As the European Union debates yet a third bailout for Greece, revelations about secret plans by some Eurozone members tell an even more intriguing story.
During the depths of the European sovereign crisis, when Greece was inches from exiting the zone, others chose to not sit idly by.
Instead, two member nations were surreptitiously preparing for a possible Eurozone breakup.
Even more fascinating is what came next, as it appears preparations are still in active mode.
Connecting just some of these dots will not only tell a fascinating tale of fiscal intrigue, it will also give you a leg up on most other investors who'll wish they knew as much as you...
The Dutch "Plan B" a Surprise Player
While the world watched Europe at the peak of its crisis, the Dutch and German governments began preparing emergency plans; measures that would allow for a transition back to their pre-euro national currencies, the guilder and Deutsche mark, should it become necessary.
Under the guise of the aptly named "Plan Florijn"(another name for the old Dutch guilder), the Netherlands' finance ministry and government organized for a worst-case scenario.
According to online European news site EUobserver.com, current Dutch Finance Minister Jeroen Dijsselbloem confirmed the existence of the plan in a weekly interview with news outlet RTL Z saying, "Government leaders, including the Dutch government, have always said: we want to keep that Eurozone together. But [the Dutch government] also looked at: what if that fails? And it prepared for that."
Dijsselbloem also confirmed that discussions at the time were secretive to avoid causing panic in financial markets.
In the Dutch television documentary "Argos Medialogica," former Dutch Finance Minister Jan Kees de Jager said, "The fact that in Europe multiple scenarios were discussed was something some countries found rather scary. They did not do that at all, strikingly enough."
And as it turns out, the Netherlands wasn't alone.
De Jager told "Argos Medialogica," "We were one of the few countries, together with Germany. We even had a team together that discussed scenarios, Germany-Netherlands."
When EUobserver asked the German finance ministry about the matter, they didn't refute that such plans had been "in the works."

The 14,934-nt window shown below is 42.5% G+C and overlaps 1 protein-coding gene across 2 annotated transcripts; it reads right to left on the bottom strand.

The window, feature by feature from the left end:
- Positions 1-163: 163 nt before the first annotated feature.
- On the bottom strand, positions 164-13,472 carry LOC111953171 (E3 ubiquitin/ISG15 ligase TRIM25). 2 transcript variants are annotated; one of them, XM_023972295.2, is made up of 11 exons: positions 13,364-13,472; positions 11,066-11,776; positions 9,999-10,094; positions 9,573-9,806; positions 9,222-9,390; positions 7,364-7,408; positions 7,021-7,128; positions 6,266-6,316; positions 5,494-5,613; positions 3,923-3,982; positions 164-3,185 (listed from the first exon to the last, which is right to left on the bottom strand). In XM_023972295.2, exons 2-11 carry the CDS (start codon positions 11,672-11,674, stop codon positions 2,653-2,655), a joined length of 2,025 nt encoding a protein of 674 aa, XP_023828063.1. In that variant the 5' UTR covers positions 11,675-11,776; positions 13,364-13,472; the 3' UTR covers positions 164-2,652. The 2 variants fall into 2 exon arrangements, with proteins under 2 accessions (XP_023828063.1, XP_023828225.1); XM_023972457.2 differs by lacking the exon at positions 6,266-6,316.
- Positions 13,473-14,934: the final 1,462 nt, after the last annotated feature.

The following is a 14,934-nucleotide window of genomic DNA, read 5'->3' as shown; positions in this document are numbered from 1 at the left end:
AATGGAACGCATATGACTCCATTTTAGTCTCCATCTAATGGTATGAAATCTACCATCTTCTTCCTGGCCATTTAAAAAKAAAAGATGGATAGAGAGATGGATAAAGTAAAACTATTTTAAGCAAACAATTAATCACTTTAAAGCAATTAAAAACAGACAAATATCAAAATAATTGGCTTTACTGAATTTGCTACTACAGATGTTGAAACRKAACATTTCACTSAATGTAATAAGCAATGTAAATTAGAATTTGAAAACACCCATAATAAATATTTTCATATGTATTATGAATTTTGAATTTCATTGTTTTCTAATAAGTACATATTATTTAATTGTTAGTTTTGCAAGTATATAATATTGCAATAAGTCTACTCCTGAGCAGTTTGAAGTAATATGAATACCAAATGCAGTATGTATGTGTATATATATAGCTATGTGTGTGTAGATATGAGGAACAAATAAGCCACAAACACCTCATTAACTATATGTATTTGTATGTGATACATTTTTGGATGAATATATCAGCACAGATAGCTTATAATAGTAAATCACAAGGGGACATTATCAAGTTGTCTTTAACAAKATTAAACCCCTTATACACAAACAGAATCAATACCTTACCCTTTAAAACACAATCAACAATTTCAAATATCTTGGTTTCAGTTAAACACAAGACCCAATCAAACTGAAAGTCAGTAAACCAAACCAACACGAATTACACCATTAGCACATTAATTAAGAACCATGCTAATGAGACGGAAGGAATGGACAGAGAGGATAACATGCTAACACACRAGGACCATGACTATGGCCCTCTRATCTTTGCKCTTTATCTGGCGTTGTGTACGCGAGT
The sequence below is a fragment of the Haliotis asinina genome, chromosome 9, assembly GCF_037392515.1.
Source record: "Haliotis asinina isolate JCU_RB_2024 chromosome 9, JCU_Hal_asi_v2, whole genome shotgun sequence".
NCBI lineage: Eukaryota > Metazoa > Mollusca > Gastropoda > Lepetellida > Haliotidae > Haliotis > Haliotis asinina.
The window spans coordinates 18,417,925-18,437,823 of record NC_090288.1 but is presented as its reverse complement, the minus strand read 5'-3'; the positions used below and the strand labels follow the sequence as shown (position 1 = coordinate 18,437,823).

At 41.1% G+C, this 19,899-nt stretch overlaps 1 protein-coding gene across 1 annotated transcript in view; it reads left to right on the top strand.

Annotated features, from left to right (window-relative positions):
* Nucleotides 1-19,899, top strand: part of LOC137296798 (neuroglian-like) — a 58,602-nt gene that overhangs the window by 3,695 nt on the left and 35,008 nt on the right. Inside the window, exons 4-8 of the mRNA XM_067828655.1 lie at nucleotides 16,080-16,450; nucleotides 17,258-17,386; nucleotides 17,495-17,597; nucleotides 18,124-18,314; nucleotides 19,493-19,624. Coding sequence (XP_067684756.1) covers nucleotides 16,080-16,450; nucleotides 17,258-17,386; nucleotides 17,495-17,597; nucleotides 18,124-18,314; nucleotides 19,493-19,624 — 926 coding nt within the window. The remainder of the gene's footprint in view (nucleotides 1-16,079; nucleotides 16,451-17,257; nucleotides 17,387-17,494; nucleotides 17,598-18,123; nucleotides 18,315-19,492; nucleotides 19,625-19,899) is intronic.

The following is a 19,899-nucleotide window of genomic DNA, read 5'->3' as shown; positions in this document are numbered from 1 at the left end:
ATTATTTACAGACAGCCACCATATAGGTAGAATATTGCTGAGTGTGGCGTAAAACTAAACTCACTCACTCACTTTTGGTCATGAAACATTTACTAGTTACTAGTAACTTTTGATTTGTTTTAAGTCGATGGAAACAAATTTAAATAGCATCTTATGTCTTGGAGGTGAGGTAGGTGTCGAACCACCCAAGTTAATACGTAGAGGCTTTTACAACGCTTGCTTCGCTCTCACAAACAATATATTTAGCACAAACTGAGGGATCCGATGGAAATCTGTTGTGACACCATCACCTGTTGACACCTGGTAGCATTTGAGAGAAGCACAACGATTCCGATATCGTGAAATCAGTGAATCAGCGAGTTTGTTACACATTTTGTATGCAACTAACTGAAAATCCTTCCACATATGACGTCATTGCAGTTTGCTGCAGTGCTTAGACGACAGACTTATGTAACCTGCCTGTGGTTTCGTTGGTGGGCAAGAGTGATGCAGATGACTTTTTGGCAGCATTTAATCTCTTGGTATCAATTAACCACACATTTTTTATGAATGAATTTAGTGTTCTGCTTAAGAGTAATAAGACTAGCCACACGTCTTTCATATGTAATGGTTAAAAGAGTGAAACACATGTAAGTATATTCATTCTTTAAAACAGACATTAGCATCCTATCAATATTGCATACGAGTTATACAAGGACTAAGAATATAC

Although this is intriguing enough, the real story is in what happened next...
Where's the Gold?
With the Eurozone barely clawing its way back from its sovereign debt crisis, Germany shocked the gold market in January 2013, saying that it would repatriate gold held at the New York Fed and the Banque de France.
Deutsche Bundesbank officials said the action was "preemptive" in case a "currency crisis" was to strike the monetary union.
These days, despite headlines suggesting Germany's gold repatriation is behind schedule and may not even happen entirely, the Bundesbank confirms that it is moving forward on its repatriation plans as announced.
With a total of 3,384 tonnes, the second-largest gold stash in the world, Germany will be bringing home some 600 tonnes from the United States and France by 2020, with plans to eventually hold 50% of its gold at home.
For its part, De Nederlandsche Bank (DNB) recently had 122 tonnes of its gold shipped to Amsterdam from New York.
According to DNB, 31% of its gold reserves are now held in Amsterdam, and some are held outside of the country with about 31% with the Federal Reserve, 20% with the Bank of Canada and 18% with the Bank of England.
More interesting however, is that this repatriation was done secretly, only being made public after the fact.
According to the websites of the Dutch and German central banks, both their official gold reserves are held fully allocated, meaning none of their gold is leased out or swapped.
As for the Eurozone as a whole, unallocated gold is at very low levels and it's declining, indicating a clear preference for allocated gold.